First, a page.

It’s finished – Habitat for Humanity Nepal 2012

We finished the house only moments before the mayor of Lekhnath showed up to preside over the ceremony.  Bring forth the mass of neighborly villagers and the members of the Habitat team, to dedicate the house at the ridge of the valley to the lovely Ms. Sharmila Pariyar and her son.  Happy happy, joy joy.


We still had work to do when we arrived that morning.  The entire back wall of the house and a significant section of the eastern bow had yet to be mortared.  Have no fear; along with three technicians, I, the ‘American Technician’, was hot on the scene (it was really hot out).

Mortar was mixed, rocks were hauled, dirt was picked and piked, and all the while the village kids were running around being obnoxious trying to help out the big people.  Kanchan pulled me aside and handed me a drawing she colored for me, a little horse, inscribed “I LOVE YOU”. awwwwwww

she rules

When the procession of Habitat Nepal officials finally arrived, we had just slathered the final mess of mortar inside the western room of the house, in effect finishing the build right at the last moment.  A red ribbon was tied up upon the porch, a Habitat banner was hung on the outside wall, and table was set up with a military-grade steel tray filled with red chalk and flowers.  It was time to begin.

They called us up one by one and placed a wreath around our becks of vibrantly colored flowers culled from the valley below.  They chalked our foreheads, handed us a slightly-religiously tinged thank you certificate (It is Habitat, after all), and placed a traditional Nepaliese Topi upon our heads.  As a side note, someone really needs to inform the local municipalities that American heads are orders of magnitude larger than Nepali heads, so a to avoid the garishly silly sight of tiny Topis atop massive western noggins.

Staci gave a heartfelt speech that left her in tears, and Sharmila spoke through Narayan translating, also leaving Staci in tears.  Staci was in tears, is the point here.

NOTE: I wasn’t able to get any pictures of this, as Staci’s camera died, and she used mine with her SD card to take videos and pictures.  Thus, I got nothin’.

It was nice seeing the house officially handed off, but due to the constant work leading directly up to the ceremony, it felt like one more job that had to be done, rather than a glorious transitory moment.  No matter; the work was finished, and as all things must pass, we simply must keep on moving onward.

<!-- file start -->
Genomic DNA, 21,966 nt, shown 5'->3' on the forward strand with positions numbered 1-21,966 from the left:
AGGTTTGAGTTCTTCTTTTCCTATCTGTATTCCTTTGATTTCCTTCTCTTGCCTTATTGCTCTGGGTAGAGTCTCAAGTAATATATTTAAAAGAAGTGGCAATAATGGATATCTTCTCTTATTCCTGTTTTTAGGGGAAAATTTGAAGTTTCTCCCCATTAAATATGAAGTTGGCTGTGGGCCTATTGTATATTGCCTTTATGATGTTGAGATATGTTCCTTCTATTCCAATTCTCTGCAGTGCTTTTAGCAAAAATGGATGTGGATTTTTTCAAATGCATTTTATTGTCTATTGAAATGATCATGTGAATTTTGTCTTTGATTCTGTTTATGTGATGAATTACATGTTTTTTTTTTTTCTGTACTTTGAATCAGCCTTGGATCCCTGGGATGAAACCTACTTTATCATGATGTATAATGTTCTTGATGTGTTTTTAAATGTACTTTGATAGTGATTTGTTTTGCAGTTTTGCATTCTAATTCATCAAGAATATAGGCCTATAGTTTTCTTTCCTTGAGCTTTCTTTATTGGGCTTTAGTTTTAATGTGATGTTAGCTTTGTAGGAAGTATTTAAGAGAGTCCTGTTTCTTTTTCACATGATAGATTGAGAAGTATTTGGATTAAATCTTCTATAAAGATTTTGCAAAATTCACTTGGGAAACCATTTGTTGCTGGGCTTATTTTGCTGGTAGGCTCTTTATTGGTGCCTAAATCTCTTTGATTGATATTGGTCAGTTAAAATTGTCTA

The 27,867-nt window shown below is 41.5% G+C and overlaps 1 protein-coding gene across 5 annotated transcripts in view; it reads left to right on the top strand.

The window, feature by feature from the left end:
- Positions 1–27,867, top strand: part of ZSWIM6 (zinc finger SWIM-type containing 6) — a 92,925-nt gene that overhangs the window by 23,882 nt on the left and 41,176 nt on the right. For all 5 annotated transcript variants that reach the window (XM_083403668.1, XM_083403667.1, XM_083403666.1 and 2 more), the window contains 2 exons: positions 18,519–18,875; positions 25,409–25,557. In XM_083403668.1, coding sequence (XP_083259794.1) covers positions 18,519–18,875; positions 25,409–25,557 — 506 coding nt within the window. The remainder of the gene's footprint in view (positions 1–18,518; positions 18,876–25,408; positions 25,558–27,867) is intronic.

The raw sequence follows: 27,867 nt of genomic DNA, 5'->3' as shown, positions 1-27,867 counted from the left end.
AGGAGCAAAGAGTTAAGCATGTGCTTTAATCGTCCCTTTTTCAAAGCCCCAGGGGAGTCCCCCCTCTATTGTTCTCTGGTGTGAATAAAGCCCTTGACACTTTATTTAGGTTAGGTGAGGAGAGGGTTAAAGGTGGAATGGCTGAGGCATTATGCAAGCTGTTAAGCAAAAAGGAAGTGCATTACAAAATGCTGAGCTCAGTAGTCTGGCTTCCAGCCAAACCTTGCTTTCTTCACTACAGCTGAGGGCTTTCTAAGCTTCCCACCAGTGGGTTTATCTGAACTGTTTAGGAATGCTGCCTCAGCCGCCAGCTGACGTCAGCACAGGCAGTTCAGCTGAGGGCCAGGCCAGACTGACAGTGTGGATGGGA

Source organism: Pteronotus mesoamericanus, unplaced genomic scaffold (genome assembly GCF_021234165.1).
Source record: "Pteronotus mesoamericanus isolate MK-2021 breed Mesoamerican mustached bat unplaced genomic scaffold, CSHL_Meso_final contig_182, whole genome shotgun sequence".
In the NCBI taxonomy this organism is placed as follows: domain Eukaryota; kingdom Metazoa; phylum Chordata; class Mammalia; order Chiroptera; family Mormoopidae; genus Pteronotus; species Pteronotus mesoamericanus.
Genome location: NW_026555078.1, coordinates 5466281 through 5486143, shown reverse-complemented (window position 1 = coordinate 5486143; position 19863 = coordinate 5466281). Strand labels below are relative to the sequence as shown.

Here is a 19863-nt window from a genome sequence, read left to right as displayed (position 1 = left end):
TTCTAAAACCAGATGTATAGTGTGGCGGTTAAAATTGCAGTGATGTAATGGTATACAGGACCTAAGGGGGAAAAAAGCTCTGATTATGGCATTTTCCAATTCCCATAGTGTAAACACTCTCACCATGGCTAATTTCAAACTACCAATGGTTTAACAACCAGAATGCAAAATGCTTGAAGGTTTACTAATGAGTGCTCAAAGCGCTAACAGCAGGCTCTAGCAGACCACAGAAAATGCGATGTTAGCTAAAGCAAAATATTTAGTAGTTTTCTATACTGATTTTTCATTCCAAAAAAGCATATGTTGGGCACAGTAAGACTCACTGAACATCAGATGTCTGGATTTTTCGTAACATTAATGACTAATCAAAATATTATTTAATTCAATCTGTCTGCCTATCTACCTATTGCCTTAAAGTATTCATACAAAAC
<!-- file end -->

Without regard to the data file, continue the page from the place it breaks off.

I was planning on giving a big goodbye to the kids who’d become my little guys “(BROOOHKKKSSS!!! *arm flex*”), but someone had the great idea to give the them the rest of our uneaten snacks and therefore they, as kids, were entirely distracted from the fact that we were leaving for good.  Goodbye waves from afar would have to do.  However, I did seek out Kanchan for a especially special hug; I’m gonna miss that one.

this is a picture of Lake Fewa for no real reason

We grabbed all the Habitat-owned tools, piled them into the back of the bus that had come all the way down to pick us up (YOU MEAN THE BUS CAN COME ALL THE WAY DOWN TO PICK US UP…..), and took the treacherous drive up to town.  There’s a reason the bus didn’t come every afternoon to pick us up: the roads around the edge of the valley are treacherous, causing moments of not-just-slightly hilarious panic while tipping around tight edges.  Finishing building a house then tumbling off a Nepalese ridge isn’t exactly my ideal method of logging off planet Earth, but I figured it wouldn’t be the world’s worst way to go.

Saying goodbye to Anil Sky was also an emotional moment.  He started to break down a little himself as he got off the bus for the last time.  The last two weeks he’d spent with us junk mouthed Americans seemed to rub off on him, and a little instant nostalgia must have seeped into his brain.  He was the rare a goofball who knew exactly what he was doing at all times, guiding us into correct Nepali construction methods, laughing along the way.  We really got along and would spend a lot of time on the site working together on the little things, one upping each other with bamboo flinging and weapon tossing tricks.  He was my on-site buddy, the closest thing I had out here to a partner in crime.  If I end up never again crossing paths with Anil Sky, I will be surprised.  Dude is bigger than Nepal.

This, being the last full night together, we all went out to a fancy dinner, to a fancy bar afterwards, and ended up at a scandalous thumping dance party before spending the night on the rooftop talking until the wee hours.  This blog is not in the business of recounting the details of evening activities, but suffice it to say we did Pokhara right.

We did do Pokhara right.  We built a house for a local villager, helping to provide one of the basic human needs to someone who did not have it prior.  A village has now grown, with a new member of the family beginning to set a solid foundation.  This is something worth being proud of; there aren’t many moments when you know you’ve helped, but here it is as evident upon Sharmilas face: the warmth of gratitude; the glow of understanding; the hangover that follows.


suck it, Macchapucchare!


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